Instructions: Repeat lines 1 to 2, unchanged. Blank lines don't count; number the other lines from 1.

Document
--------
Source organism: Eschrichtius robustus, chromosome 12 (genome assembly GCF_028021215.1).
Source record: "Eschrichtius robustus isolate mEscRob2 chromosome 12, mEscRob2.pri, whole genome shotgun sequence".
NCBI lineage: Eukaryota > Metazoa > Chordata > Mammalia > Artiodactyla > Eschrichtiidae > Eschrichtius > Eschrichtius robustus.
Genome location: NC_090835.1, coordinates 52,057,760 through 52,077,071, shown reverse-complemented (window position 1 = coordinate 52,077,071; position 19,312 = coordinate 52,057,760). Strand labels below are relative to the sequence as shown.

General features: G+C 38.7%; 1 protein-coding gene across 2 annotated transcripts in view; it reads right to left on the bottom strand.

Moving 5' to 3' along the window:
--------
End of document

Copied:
Source organism: Eschrichtius robustus, chromosome 12 (genome assembly GCF_028021215.1).
Source record: "Eschrichtius robustus isolate mEscRob2 chromosome 12, mEscRob2.pri, whole genome shotgun sequence".